Among all our weakness and humanity, love is the one thing we can all bring equally to our world. [more]
I found a letter my Dad sent me after he was retired from medical practice. It was sent in March of 1982, when I was 29, about the same age as my sons are now.
The ones who churn the clouds of life are the ones who fret and run scared.
You walk this earth just the same as others. Some walk on sidewalks, some on carpets, some on stones and some in brush and woods.
It takes a few years to get the eyes, the ears, the mind and the body to coordinate – onto the main line, into the right direction. Real life quietly stands to watch you go by.
I am seeing you with a great love. The world wants a piece of you. Love is not jealous, love is kind and quiet.
The task is to get oriented, develop a stable course; walk tall, easy and kindly with love emanating to give relief to those who watch and love you. They need you to be within sight to give them confidence in themselves. Self esteem is thin after one has been hurt.
Most people have been hurt and need to hear patience and praise – love.
As one goes along in life, one learns by experience – the best teacher. If you have been there you have the advantage of skill and capability. Stress is a disease of someone who is in deep water over their head.
As you go along, be constant, on track.
Now my Dad was a very complex guy. There was a side that was very tough. He had no fear and if he felt crossed he could be brutal.
But this note reminds me where his heart was. He felt dedicated to others and showed it in many ways.
To this day, I hear stories about Dr. McCarthy whistling down the hall of the hospital encouraging the nurses and patients in his wake. One of my favorite stories is that often he would write a really sick patient a prescription for M&Ms. “What’s this?” the nurse or they might say, to which he’d respond, “Let’s live it up while we can!”
Reading his letter now and sharing it with you makes me realize there is enduring advice in his words. They will stick with me because he lived those words.
“Be constant, on track”...... You could set your clock on Dad’s day. Oatmeal early, reading the newspaper, then off to daily Mass. He’d return for another coffee, maybe see the kids rushing around then he would head for the hospital to do his rounds and/or surgery. Then to his office for an afternoon of patient visits, then home for dinner at 5.30 pm with all of us. After dinner, he’d read the afternoon newspaper then be off to make house calls or go back to the hospital for more rounds.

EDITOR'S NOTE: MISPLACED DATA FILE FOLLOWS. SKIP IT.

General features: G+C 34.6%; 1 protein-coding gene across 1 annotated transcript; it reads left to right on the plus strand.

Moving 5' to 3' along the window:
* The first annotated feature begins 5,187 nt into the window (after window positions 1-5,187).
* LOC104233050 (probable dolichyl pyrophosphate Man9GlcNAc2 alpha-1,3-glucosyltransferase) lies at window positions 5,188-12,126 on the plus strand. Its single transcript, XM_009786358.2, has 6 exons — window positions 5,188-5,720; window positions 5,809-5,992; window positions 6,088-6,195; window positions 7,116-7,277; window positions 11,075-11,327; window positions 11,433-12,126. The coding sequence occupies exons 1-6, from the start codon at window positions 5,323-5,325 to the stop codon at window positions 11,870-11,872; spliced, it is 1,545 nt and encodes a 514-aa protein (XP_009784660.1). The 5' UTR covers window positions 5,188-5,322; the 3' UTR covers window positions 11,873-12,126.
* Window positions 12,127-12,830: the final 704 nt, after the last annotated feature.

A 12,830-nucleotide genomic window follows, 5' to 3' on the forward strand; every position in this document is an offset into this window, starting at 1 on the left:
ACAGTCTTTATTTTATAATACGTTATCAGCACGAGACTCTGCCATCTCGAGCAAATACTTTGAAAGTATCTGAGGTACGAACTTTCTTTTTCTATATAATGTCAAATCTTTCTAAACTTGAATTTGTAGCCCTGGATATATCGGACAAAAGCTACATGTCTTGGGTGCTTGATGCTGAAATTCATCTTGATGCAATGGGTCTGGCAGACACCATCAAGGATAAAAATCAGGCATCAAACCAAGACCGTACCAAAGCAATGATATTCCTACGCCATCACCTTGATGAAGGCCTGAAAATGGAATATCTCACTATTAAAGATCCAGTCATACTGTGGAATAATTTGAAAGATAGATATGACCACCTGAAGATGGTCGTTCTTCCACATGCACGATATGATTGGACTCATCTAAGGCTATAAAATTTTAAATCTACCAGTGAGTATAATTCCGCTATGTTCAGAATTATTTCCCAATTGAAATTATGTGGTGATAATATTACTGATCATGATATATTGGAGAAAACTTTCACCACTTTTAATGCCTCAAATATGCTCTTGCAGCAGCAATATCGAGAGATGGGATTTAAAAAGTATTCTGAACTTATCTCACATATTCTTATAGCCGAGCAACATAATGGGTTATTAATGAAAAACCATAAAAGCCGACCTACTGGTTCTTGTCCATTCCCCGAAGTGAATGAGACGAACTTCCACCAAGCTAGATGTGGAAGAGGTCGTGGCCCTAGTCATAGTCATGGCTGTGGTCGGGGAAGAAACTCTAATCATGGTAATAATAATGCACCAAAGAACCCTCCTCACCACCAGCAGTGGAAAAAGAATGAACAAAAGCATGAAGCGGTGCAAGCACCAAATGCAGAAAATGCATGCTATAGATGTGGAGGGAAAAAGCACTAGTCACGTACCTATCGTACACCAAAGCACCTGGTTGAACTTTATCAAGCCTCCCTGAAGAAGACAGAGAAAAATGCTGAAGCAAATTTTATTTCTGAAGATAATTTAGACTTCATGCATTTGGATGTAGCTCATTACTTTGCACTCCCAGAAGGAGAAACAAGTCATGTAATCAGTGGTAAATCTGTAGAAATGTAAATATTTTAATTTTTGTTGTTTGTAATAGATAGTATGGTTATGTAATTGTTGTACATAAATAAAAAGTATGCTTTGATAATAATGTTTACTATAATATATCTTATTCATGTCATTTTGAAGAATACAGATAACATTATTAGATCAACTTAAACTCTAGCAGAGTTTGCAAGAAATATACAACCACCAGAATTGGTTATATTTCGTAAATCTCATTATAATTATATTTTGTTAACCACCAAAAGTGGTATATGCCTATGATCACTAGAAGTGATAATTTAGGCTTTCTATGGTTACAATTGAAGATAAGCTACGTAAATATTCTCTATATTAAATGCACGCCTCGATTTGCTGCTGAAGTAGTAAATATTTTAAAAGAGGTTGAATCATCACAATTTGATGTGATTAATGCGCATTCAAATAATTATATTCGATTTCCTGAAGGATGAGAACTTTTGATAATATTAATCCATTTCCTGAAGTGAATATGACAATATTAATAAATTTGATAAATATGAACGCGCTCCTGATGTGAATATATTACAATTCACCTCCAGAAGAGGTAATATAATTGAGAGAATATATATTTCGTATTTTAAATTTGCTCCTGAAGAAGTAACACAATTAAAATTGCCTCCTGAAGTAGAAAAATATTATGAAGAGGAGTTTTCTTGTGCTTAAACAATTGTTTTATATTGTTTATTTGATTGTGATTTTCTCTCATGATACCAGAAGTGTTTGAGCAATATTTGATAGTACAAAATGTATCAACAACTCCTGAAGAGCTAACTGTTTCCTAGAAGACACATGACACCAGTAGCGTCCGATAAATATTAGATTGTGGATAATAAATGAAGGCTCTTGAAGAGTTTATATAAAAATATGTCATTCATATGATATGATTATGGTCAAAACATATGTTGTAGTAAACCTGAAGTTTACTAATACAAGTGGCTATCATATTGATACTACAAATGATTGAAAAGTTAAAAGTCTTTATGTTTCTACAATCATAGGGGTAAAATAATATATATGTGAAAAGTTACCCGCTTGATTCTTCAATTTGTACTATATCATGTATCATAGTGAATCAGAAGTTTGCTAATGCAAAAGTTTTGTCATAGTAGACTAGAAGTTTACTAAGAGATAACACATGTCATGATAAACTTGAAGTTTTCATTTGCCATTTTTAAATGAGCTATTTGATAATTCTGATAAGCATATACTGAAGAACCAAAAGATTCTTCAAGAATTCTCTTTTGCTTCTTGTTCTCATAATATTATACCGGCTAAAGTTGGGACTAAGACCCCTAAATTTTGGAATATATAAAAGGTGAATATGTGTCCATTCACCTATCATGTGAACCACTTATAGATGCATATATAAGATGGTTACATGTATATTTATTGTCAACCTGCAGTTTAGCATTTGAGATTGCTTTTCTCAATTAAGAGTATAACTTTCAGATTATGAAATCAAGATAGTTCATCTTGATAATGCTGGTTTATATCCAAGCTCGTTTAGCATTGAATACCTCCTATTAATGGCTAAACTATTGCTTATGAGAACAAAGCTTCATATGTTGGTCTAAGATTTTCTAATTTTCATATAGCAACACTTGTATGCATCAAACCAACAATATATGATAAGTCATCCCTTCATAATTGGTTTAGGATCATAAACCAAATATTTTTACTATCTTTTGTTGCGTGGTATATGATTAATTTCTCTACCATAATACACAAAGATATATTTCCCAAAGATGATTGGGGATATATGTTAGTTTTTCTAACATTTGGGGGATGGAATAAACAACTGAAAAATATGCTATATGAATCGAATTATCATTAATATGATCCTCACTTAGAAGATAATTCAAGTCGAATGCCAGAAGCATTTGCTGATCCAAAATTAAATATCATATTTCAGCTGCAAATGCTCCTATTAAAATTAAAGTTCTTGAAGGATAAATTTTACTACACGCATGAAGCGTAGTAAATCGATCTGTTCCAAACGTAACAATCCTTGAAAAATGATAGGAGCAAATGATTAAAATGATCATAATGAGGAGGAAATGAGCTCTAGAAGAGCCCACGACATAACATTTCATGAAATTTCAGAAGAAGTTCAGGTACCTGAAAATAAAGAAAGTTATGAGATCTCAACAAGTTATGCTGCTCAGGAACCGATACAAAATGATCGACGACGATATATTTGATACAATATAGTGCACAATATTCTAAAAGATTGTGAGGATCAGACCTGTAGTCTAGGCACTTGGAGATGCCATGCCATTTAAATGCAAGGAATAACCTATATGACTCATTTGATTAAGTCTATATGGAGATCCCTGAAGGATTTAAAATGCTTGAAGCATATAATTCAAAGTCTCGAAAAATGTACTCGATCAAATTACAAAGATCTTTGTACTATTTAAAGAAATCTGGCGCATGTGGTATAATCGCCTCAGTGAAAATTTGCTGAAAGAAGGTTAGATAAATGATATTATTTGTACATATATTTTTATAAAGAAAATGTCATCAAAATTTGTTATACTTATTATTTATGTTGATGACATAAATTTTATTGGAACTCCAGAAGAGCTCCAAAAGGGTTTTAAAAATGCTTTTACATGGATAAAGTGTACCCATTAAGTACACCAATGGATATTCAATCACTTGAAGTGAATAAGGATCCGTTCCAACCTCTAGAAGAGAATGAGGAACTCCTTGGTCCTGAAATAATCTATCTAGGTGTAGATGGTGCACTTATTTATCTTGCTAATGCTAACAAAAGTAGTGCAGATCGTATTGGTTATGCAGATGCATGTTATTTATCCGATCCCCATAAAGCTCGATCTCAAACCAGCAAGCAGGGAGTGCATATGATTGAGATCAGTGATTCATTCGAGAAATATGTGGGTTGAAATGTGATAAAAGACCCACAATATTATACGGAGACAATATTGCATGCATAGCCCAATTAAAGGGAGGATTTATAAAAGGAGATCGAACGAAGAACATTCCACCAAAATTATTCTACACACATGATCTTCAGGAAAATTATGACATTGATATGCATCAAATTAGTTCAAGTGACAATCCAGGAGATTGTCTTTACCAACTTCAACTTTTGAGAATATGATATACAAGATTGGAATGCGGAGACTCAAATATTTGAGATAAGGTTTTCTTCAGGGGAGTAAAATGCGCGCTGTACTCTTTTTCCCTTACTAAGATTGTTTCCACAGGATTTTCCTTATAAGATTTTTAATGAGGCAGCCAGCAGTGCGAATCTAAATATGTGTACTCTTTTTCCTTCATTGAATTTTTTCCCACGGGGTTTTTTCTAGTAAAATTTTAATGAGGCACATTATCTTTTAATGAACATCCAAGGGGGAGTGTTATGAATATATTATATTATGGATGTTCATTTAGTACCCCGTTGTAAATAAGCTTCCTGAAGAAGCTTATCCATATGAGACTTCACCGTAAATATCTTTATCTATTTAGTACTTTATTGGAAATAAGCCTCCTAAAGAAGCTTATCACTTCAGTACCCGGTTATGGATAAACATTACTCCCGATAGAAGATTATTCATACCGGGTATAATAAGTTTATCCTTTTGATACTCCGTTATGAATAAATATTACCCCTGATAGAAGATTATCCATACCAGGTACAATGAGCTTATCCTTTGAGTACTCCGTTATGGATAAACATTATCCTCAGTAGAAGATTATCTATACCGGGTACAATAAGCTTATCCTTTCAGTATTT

“Love is not jealous, it is kind and quiet”...... Dad showed this one in the most interesting way – and my Mom did too. As adults, we’d apologize for not coming home to visit more often. He would always say, “You are right where you’re supposed to be – just come see us when you can.” They had an incredibly fierce love for us and yet they never competed for our attention. They had a kind, quiet, non-jealous love for us that Alice and I try to emulate with our kids.
“Most people have been hurt and need to hear patience and praise – love.” My Dad was just as wounded as you and me. He had personality flaws and he lost his first wife at only 32 years old. I doubt if he ever entirely recovered from that hurt. And yet he (and my Mom) raised ten children, served thousands of patients (many indigent) and volunteered and took leadership roles with a dozen professional and service organizations.
And I believe that was the key to my father’s soul. Late in his life, before he lost his mind to Alzheimer’s, he seemed to have a peace that was well-earned.
That is, that on balance, he felt he had lived a life of service. He’d followed his own advice to me to “walk tall, easy and kindly with love emanating to give relief to those who watch and love you.”
Said another way, appropriate to my generation, he’d lived and learned what the Beatles wrote as the last line of their last song together:
“And in the end, the love you take, is equal to the love......you make”
May I, and we, practice that thought today.